Money-savvy Cassper and Pearl don’t live as large as you might think

Weekend Argus (Saturday Edition) - - LIFE -

Cassper Ny­ovest and Pearl Thusi are liv­ing their best life. And look­ing at their so­cial me­dia, you’d be for­given for think­ing that their best life is also their most ex­pen­sive life.

But the part­ners in #Con­spic­u­ousSav­ing don’t live as large as their le­gions of fans might think, and they have spent the past month putting a more re­al­is­tic spin on their days – and giv­ing some re­ally use­ful cash-sav­ing tips.

It’s not a way of life Ny­ovest plans to give up any­time soon, even when Na­tional Sav­ings Month comes to an end. “Use your money wisely. Sav­ing is al­ways a good idea,” he ad­vises.

“I was sav­ing be­fore and I will still save. I use my money very well. I don’t al­ways splurge. There are a lot of things I re­ally like, but I don’t live a life I can’t af­ford,” Ny­ovest says.

Liv­ing within your means is key. If you have al­ways spent your money faster than you earned it, you can ac­tively and con­sciously change that.

“Don’t live up to the pres­sure,” Ny­ovest ad­vises. “Don’t end up in debt for the sake of look­ing rich or try­ing to earn re­spect through try­ing to spend money. I think peo­ple should live within their own means and go at their own pace.”

And al­ways put some­thing away for a rainy day.

“It can be very im­por­tant for the short term to in­sure against a shock,” says An­na­maria Lusardi, the founder of and aca­demic direc­tor at the Global Fi­nan­cial Lit­er­acy Ex­cel­lence Cen­ter and ad­viser to the US Trea­sury. “My rec­om­men­da­tion is al­ways to have a lit­tle bit of sav­ings. Of course, you don’t want to starve to­day so you have some­thing for the fu­ture, but it is im­por­tant to have at least a lit­tle bit of sav­ings to face shocks, so we can shield our­selves.”

Sav­ing is hard psy­cho­log­i­cally, be­cause we have to give up con­sump­tion. But draw up a bud­get, cut costs where you can, take some cost-sav­ing tips from Thusi and Ny­ovest, and first pay off your debt. Then start your sav­ings plan.

“The prob­lem is our mod­ern econ­omy/so­ci­ety is not an econ­omy/ so­ci­ety that is neu­tral. We are bom­barded each day with mes­sages to con­sume, to spend,” Lusardi says. “On top of this, we are bom­barded with this mes­sage that con­sump­tion makes us happy.”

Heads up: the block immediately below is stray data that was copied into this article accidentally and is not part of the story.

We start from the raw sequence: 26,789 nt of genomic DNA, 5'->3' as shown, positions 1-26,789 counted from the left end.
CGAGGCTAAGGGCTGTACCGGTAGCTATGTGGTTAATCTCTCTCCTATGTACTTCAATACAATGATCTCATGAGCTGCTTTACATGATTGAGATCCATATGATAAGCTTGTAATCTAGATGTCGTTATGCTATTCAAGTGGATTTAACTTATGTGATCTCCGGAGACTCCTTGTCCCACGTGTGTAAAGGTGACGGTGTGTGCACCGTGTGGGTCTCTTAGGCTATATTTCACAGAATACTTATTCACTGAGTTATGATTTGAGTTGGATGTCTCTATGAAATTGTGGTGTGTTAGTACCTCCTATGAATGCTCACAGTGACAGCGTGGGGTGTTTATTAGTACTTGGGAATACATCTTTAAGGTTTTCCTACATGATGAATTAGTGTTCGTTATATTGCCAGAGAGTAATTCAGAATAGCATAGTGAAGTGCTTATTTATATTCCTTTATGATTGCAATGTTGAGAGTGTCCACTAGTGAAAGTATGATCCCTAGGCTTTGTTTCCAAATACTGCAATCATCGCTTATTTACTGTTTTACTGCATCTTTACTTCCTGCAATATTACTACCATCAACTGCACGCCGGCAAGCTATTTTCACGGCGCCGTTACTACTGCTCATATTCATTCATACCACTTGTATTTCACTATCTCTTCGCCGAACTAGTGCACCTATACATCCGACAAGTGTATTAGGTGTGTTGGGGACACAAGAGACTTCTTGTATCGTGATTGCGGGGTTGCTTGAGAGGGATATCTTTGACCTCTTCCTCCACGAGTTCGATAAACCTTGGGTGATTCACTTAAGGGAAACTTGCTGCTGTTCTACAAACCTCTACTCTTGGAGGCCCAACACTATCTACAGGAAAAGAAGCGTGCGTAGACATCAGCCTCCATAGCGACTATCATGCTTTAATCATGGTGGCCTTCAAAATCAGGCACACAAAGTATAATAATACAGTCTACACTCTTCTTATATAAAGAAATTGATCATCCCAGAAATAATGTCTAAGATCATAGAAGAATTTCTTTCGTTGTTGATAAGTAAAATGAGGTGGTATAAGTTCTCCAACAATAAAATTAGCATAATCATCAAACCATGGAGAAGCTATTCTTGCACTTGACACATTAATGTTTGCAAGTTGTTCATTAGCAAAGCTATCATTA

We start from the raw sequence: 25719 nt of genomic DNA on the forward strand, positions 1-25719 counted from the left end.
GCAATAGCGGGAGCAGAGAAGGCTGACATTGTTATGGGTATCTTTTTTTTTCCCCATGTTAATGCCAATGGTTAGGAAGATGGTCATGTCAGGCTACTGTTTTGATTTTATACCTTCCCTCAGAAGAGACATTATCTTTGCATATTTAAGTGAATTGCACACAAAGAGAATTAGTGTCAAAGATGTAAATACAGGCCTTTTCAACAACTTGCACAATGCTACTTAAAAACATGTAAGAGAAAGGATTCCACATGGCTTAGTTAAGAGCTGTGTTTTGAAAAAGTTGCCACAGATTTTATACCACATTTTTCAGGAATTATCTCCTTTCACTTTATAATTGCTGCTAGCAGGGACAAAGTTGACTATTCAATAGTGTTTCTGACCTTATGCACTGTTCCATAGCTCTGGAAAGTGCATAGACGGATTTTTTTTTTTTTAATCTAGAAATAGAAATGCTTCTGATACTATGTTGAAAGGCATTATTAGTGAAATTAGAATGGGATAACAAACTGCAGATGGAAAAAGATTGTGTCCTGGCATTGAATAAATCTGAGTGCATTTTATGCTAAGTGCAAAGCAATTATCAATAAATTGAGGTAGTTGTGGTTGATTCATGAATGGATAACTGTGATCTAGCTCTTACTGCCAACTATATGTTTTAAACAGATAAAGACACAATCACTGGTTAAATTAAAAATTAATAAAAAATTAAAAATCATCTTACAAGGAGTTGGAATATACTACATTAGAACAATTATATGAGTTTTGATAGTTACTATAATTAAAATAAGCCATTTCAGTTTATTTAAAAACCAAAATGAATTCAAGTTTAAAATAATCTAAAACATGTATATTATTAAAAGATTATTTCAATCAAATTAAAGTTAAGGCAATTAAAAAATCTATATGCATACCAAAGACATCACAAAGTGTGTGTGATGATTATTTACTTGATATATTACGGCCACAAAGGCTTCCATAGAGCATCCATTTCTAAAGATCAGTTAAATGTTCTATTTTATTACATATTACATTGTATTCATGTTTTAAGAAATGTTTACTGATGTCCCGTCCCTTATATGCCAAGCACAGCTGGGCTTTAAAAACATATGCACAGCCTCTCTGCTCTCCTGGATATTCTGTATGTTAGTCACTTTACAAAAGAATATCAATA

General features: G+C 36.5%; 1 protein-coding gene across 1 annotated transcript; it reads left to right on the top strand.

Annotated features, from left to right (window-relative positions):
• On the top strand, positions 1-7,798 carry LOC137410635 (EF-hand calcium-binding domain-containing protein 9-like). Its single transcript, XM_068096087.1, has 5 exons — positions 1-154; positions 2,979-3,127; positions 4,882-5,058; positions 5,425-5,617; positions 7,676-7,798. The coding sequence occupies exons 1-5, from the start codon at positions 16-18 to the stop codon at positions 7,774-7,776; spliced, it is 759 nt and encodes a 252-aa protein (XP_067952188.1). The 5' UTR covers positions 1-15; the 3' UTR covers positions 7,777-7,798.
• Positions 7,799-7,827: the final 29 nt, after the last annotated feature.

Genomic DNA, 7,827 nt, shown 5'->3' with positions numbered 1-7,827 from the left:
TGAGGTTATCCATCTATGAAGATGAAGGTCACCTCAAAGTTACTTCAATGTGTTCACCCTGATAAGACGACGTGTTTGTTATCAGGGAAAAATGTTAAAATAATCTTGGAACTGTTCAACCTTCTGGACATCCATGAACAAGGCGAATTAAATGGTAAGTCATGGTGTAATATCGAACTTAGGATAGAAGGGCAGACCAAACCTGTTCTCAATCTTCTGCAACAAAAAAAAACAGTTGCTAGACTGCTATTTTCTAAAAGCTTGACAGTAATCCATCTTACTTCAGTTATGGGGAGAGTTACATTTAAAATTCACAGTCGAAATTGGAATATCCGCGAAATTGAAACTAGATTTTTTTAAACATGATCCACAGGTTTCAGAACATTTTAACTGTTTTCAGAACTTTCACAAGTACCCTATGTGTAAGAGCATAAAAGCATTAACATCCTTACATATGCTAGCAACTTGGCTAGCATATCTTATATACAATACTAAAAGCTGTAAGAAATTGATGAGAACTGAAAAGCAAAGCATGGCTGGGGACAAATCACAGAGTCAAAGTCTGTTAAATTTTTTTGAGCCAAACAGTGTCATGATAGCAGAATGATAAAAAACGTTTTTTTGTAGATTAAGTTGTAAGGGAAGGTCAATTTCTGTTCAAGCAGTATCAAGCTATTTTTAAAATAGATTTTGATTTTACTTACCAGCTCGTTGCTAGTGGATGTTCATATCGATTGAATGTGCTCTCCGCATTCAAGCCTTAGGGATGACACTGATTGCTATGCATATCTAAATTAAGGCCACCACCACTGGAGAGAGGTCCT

But sav­ing brings wealth and that gives us fi­nan­cial free­dom, which brings an even greater hap­pi­ness.

It’s a les­son Ny­ovest learned at his grand­fa­ther’s knee.

“I come from a fam­ily of en­trepreneurs,” he says. “My grand­par­ents had a su­per­mar­ket, like a spaza shop. They were the first peo­ple to run a busi­ness or to have any kind of money that I had con­tact with. But they would never spoil us. So we could un­der­stand the im­por­tance of money and en­tre­pre­neur­ial skills. When you are young and you have role mod­els like my grand­par­ents, you look at them and you want to mimic and im­i­tate them. I learned a lot from them hav­ing their own busi­ness and be­ing their own boss.”

Liv­ing within your means and in­vest­ing in your busi­ness to grow it is another les­son he learned.

“My grand­fa­ther comes from Malawi. He walked here with his friend and he had noth­ing; he started from noth­ing and he built an em­pire – he had two tuck­shops and owned taxis. I took a lot from that. I took it from his story of com­ing here with noth­ing and build­ing his em­pire from noth­ing.”

On #Con­spic­u­ousSav­ing, Ny­ovest says: “I have learned you never know enough. When it comes to us­ing money, I have learned there is a lot more to learn. You can al­ways get wiser about your spend­ing.” Get­ting wiser is some­thing Ny­ovest does by watch­ing what oth­ers do. He has fol­lowed in the footsteps of Amer­i­can stars like Jay-Z and Kanye West, mov­ing be­yond be­ing a mu­si­cian into es­tab­lish­ing a record la­bel, mer­chan­dise and fash­ion, build­ing his own brand.

Be­ing a sim­i­lar ex­am­ple in South Africa is a role he takes se­ri­ously. “Le­gacy is very im­por­tant to me. I move care­fully be­cause I know that I am build­ing a le­gacy. I have a cer­tain way that I want to be re­mem­bered and I take pride in my brand and in my story and I re­spect it a lot,” he says.

“The big­gest prob­lem, es­pe­cially with our black celebri­ties who ended up dy­ing as pau­pers, is that they never had ex­am­ples or in­for­ma­tion. They kind of freestyled the whole thing.

“We make a lot of money as mu­si­cians at the be­gin­ning of our ca­reer, but once the money stops com­ing in, you get frus­trated and you spend your money all the way back down to where you came from.

“There are many ex­am­ples. They have played a great role in my life. They paid a great sac­ri­fice. I look at them, as they taught us about how not to spend money.”

Ny­ovest won’t men­tion names out of re­spect, but jazz star Hugh Masekela ad­mit­ted to hav­ing blown around $50 mil­lion in his ca­reer. Brenda Fassie went broke af­ter spend­ing all her money on drugs, although she man­aged a come­back.

It’s not only a South African prob­lem. There are plenty of celebri­ties who lived the high life who have gone bank­rupt or died broke:

• Amer­i­can singer Wil­lie Nel­son de­clared bank­ruptcy in 1990, owing the govern­ment $16.7 mil­lion in un­paid back taxes and fees.

• Can’t Touch This singer MC Ham­mer filed for bank­ruptcy in 1996, $13 mil­lion in debt, af­ter earn­ing more than $30 mil­lion in the 1990s.

• Boxer Mike Tyson earned more than $400 mil­lion in his ca­reer, but af­ter liv­ing large he filed for bank­ruptcy in 2003, with debts of $27 mil­lion.

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